Predictive policing is thus defined as the "application of analytical techniques- particularly quantitative techniques-to identify likely targets for police intervention and prevent crime or solve past crimes by making statistical predictions." Unlike humans, AI is great at pattern recognition as they do not tire and if the data is fed correctly, can't fail. This gives law enforcement agencies the opportunity to anticipate and thus prevent crimes.

Image: AP / Wikipedia

This is done by using many different types of available applications and data sources, including live ones like biometrics, facial recognition, smart cameras, and video surveillance systems. A Deloitte study concluded that the use of AI in predictive policing could help cities reduce crime by 30-40% and response times of emergency services by 20-35% percent.

As per the AI Global Surveillance (AIGS) Index 2019, 56 countries used AI in surveillance for safe city platforms. Their use is only increasing and India is no stranger to it either with almost all major cities in India beginning to use AI in their policing activities. It is only fair to predict that like their western and far-eastern counterparts, India too would get into predictive policing soon enough.

The problems with predictive policing

In the film Minority Report, the protagonist played by Tom Cruise who believes in the infallibility of the system is forced to doubt it when it predicts that in the next few days, he will kill a person he doesn't even know.


Image: Minority Report

In real life, the problems are much worse. It begins with the data fed into it. The data collected by prejudiced people will inherently be so. Racist white cops in the US disproportionately misidentify African-American citizens with having criminal intent evident from the George Floyd case among hundreds of others. The AI systems fed on such faulty data, will themselves generate false or unreliable alerts.

Another big flaw with such a prediction is that it relies on neglecting the simple fact that humans are incredibly complex and unpredictable. No matter how many data points of the past are considered, it is impossible to accurately predict human behaviour. Thus if individual behaviour is hard to predict, how can you do so for entire communities and cities. And what about the potential for rehabilitation of even those with past records. A system based on past patterns will thus unfairly punish people for past aggression even if they have reformed.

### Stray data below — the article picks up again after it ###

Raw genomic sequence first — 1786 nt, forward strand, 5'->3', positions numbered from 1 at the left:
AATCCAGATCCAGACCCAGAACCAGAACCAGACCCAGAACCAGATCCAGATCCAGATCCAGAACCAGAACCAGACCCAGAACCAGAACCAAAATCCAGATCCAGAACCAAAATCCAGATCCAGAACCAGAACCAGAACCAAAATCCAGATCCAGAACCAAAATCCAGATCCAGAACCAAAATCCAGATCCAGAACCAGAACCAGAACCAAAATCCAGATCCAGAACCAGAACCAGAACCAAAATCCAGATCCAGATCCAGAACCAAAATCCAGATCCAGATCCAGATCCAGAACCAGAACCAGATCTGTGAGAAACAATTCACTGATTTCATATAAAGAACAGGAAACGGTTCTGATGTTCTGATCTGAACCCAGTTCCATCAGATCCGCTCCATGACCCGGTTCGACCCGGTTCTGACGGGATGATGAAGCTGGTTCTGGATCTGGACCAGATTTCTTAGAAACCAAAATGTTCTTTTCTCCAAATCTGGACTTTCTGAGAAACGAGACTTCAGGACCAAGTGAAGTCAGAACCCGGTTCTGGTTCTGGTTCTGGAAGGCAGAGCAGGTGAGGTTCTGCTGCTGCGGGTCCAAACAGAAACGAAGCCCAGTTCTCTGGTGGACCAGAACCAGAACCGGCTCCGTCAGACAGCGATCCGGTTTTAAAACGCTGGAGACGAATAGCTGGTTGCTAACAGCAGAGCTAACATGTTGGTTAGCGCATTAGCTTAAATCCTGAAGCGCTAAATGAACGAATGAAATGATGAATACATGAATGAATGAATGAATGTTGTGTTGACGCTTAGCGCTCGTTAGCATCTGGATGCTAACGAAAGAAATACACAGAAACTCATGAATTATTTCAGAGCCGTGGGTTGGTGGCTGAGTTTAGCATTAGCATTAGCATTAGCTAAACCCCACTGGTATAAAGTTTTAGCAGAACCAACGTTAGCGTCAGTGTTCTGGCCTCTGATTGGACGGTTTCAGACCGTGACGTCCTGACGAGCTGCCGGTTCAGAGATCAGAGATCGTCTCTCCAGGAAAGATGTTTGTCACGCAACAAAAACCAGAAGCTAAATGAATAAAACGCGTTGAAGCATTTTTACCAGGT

Thus most experts agree that due to the complexity of both human nature and diverse contexts, it is impossible to design AI systems that are fully ethical.

Thus the adoption of predictive policing using AI systems – something that is becoming inevitable – has to be done together with a discussion about ethics and regulations. No matter how attractive they seem, civil liberties and human rights need to be protected using proper regulations.

Minority Report ends with the world realising how flawed the predictive system can be and thus instead of expanding, it is shut down. That is not how it is panning out in real-life. Predictive policing is too promising for a large part of the world to abandon it completely. Hence, our best protection is to regulate these systems effectively.

Predictive defense is the best offense against any possible misuse of predictive policing systems.

About the author:
Satyen is an award-winning scriptwriter, journalist based in Mumbai. He loves to let his pen roam the intersection of artificial intelligence, consciousness, and quantum mechanics. His written words have appeared in many Indian and foreign publications.

More by Satyen K Bordoloi:

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Ultrasuperfast: The innovations that make 10-minute delivery possible

The biggest 'Money Heist' ever and no shots were fired

'Crypto'nite: Will Blockchain determine the fate of future wars?